Five Things I Learned About Being a College Athlete That Helped Me Succeed in Event Planning

student athlete, soccer
via Giphy

Moving from the soccer field to the office, I never expected the lessons I learned as a student athlete to apply to my internship. The skills that I developed on the field starting when I was first learning to play at age five or six have carried with me into my professional development in the workforce. Here are the top five takeaways from my time as a student athlete that have helped me the most professionally.

1. Teamwork and Communication

The more you communicate with your teammates on the field, the more success you have and the better you operate together. The same can be said for working in event planning. You are constantly communicating with your team and bouncing ideas off each other. Effective communication is critical to ensuring that everyone is operating under the same assumptions and that all team members understand the information in the same way. 

teamwork, working in teams, student athlete

2. “Expect the Unexpected”

In soccer, you need to outthink your opponent.  In event planning, you need to think of the unthinkable. Event management happens in a very fast-paced environment and things don’t always go as planned. Whether a client changes their mind about the event theme or location in the last second or the weather for your outdoor event takes a turn for the worst (If you live in New England or Boston you know this is especially true), you need to have a backup plan in place and be able to execute it as smoothly as possible. For soccer, there are a variety of plays for everything that our team goes over in practice, so once you get to the field, you have multiple options in the game. This idea is very similar to how we operate at an event and that is why it is so important to have contingency plans in place.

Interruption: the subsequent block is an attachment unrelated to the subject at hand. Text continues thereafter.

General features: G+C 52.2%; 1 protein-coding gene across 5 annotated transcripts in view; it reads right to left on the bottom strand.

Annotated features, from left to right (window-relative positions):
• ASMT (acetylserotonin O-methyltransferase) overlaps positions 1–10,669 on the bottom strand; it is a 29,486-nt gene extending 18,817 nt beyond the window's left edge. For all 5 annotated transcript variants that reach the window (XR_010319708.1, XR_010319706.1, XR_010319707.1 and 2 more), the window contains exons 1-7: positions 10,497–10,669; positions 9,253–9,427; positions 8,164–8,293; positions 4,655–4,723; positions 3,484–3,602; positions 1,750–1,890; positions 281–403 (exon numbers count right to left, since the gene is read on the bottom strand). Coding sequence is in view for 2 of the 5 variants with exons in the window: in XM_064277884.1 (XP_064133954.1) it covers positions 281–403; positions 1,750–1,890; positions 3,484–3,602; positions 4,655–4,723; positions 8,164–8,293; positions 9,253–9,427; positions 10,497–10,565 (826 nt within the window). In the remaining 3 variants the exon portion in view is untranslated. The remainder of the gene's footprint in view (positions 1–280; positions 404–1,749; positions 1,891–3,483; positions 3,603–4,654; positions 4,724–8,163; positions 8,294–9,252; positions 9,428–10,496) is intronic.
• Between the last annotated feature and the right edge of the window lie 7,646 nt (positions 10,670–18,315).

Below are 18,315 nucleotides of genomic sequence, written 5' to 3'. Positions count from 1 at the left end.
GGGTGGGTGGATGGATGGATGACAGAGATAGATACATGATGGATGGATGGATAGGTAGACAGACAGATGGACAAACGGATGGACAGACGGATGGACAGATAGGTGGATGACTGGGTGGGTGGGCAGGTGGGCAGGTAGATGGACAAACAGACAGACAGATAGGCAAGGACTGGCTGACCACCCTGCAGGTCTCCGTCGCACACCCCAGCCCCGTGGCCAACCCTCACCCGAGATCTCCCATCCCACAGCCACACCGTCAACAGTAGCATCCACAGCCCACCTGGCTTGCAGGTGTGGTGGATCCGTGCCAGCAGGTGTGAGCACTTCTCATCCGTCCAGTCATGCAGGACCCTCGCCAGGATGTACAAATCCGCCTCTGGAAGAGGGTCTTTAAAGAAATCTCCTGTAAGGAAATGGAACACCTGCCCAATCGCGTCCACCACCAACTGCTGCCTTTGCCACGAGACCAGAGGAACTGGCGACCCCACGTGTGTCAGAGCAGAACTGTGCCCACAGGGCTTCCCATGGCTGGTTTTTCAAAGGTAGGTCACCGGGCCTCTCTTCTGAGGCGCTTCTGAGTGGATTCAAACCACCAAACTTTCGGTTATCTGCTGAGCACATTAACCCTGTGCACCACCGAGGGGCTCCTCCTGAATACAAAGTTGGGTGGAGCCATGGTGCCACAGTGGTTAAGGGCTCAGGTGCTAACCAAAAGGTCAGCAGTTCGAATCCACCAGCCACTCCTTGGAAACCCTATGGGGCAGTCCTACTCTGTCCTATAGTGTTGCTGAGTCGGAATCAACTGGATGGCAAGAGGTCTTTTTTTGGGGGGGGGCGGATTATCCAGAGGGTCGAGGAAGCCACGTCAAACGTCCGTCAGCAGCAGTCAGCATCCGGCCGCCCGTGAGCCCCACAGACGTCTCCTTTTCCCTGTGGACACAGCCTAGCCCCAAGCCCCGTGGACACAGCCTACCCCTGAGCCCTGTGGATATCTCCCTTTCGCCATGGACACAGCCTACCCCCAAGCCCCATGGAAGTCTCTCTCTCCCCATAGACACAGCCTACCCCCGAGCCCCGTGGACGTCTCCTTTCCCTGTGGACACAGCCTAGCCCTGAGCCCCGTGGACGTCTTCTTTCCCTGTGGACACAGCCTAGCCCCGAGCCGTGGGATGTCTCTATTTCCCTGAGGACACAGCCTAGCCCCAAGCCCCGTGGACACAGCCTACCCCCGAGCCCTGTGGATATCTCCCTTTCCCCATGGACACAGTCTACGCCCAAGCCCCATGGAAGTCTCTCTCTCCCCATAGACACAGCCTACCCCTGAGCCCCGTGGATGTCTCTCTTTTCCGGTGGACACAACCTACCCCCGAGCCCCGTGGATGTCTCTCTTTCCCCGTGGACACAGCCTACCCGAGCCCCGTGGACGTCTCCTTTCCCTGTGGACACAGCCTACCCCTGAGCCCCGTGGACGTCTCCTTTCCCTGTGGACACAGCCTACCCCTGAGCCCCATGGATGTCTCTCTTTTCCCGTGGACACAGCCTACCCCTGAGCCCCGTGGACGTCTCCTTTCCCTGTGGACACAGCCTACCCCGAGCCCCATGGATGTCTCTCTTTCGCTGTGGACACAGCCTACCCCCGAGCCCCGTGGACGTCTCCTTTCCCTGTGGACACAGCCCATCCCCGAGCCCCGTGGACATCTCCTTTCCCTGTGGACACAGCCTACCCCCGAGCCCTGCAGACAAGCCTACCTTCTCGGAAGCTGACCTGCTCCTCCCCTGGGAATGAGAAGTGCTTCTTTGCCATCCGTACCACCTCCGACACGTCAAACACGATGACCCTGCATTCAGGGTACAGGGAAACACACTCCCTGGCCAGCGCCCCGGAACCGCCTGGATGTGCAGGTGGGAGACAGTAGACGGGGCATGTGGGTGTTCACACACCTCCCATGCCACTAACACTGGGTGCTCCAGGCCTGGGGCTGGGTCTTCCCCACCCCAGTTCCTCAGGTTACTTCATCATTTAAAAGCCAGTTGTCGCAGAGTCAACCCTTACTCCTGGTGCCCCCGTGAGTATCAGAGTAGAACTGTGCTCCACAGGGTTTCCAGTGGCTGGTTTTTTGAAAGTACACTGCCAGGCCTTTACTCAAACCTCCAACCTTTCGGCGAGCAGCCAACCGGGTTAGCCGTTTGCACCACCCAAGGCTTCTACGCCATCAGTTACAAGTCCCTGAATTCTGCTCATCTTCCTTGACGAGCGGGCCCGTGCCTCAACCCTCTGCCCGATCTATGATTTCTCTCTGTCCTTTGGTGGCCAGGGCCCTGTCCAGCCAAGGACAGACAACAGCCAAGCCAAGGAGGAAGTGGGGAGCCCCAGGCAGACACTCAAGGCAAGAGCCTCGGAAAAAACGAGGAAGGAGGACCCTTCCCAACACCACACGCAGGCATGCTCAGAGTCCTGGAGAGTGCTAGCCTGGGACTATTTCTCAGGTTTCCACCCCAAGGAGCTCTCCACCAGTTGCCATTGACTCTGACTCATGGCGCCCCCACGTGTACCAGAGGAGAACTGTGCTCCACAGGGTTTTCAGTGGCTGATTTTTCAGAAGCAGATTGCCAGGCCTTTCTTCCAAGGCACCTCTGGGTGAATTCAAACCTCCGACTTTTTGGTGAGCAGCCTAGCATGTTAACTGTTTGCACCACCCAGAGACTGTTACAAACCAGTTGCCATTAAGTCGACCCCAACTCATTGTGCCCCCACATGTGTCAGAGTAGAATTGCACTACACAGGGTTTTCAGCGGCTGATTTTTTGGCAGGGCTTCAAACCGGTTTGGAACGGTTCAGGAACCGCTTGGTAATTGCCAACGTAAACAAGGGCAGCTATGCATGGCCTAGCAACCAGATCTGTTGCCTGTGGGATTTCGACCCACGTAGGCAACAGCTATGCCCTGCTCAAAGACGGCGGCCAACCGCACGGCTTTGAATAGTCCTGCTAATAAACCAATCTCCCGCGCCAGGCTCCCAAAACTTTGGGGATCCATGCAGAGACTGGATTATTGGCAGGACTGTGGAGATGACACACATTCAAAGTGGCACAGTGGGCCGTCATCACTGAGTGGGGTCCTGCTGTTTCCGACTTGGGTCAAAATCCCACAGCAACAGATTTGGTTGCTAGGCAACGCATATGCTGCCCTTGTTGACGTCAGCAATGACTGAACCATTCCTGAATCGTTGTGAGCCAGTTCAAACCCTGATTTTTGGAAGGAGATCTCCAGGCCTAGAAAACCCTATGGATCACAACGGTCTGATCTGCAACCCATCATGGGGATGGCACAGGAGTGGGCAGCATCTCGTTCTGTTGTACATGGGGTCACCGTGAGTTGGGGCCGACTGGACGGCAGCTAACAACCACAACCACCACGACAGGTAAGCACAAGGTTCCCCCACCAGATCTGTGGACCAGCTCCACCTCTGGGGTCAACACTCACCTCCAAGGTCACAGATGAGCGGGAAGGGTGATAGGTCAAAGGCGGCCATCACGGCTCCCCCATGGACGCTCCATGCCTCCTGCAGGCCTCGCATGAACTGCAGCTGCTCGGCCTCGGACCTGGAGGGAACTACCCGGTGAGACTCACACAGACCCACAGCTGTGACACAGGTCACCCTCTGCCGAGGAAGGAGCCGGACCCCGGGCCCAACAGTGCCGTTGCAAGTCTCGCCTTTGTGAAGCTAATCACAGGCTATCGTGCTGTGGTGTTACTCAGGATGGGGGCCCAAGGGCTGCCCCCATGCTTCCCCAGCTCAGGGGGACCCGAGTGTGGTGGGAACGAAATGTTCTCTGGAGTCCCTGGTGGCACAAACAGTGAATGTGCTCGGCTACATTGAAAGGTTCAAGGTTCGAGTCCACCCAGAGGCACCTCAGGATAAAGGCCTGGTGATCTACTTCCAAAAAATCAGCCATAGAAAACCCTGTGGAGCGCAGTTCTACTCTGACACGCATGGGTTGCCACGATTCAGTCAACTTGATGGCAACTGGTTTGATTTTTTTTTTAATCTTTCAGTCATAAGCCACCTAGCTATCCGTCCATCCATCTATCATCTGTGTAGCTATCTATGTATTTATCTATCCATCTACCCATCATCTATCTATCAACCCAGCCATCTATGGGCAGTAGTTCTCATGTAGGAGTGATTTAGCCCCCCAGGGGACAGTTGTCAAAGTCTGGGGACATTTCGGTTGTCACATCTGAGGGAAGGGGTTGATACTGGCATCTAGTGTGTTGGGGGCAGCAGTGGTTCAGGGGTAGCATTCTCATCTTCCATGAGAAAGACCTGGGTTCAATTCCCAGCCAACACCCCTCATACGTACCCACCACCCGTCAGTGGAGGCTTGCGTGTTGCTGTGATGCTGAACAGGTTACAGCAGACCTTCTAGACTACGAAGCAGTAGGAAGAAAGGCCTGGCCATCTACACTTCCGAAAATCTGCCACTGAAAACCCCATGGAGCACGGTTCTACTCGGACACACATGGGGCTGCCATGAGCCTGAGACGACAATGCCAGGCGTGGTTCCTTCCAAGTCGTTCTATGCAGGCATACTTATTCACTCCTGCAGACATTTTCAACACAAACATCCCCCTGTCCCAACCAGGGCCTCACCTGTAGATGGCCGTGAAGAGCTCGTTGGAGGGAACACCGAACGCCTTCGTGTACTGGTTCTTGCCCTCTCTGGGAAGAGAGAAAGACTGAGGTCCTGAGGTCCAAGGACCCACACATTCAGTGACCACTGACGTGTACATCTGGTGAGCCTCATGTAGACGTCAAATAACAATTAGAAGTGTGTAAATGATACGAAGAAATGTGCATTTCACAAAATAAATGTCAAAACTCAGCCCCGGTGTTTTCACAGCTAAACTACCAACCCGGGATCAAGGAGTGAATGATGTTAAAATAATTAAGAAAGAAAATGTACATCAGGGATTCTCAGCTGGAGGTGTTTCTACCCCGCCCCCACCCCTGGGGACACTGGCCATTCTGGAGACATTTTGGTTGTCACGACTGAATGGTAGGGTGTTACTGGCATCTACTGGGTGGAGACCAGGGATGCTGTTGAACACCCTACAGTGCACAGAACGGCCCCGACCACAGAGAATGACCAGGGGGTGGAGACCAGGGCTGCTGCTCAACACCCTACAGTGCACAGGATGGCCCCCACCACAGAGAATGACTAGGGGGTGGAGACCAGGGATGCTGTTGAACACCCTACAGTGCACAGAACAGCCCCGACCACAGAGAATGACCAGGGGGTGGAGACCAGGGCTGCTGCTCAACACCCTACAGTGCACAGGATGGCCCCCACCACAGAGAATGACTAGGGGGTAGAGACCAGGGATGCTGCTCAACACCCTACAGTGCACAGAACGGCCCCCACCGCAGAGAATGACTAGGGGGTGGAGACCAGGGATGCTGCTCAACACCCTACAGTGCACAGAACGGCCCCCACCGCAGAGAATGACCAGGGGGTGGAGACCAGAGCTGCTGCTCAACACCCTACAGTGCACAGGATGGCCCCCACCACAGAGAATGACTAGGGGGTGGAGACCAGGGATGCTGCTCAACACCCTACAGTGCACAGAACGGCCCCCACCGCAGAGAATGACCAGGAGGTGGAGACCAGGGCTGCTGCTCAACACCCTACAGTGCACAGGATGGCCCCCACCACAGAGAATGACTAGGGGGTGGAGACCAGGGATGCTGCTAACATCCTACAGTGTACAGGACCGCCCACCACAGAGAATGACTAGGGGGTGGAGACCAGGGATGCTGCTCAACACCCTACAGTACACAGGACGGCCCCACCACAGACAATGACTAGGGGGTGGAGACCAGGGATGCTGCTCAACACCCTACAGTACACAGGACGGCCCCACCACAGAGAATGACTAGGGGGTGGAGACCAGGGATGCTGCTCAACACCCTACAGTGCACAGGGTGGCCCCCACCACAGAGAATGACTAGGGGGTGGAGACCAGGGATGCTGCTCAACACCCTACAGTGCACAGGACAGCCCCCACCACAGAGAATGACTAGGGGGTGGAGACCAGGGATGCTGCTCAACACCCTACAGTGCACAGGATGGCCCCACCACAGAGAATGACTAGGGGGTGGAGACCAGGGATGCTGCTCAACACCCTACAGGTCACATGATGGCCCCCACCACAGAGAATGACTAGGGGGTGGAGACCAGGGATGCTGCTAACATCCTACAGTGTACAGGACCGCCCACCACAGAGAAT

3. Strategy

When you’re dribbling down the field in soccer, you need to have a plan of attack, a game strategy. This game plan must change and adapt depending on who you are up against in order to achieve the best results. Strategy is also extremely important as you plan an event, and Castle’s strategy may differ depending on the type of event and each client’s specific needs and expectations. At Castle, we have regular interactions with our clients to properly strategize the “plan of attack” for the event.

strategy, event plan strategy

4. Patience

In soccer, the phrase “Don’t dive in” is one we often refer to. It means to have patience and wait until the opportunity is right. With event management, we do, however, often dive in, but it takes patience and careful planning to ensure that we get every element right.  We are often planning events years out, so patience is critical as we move toward these events.  

5. Ability to take Criticism

Every athlete knows that at some point, making a mistake is inevitable.  Understanding and responding appropriately to constructive criticism when that happens is a key factor in success in both athletics and in a professional career. Without the ability to accept constructive criticism when it is given, you can truly limit your growth.

 Finally, there is nothing more important than playing with your heart, and when things get tough – on and off the field – remember that your team is there to help you through any challenge you may face!

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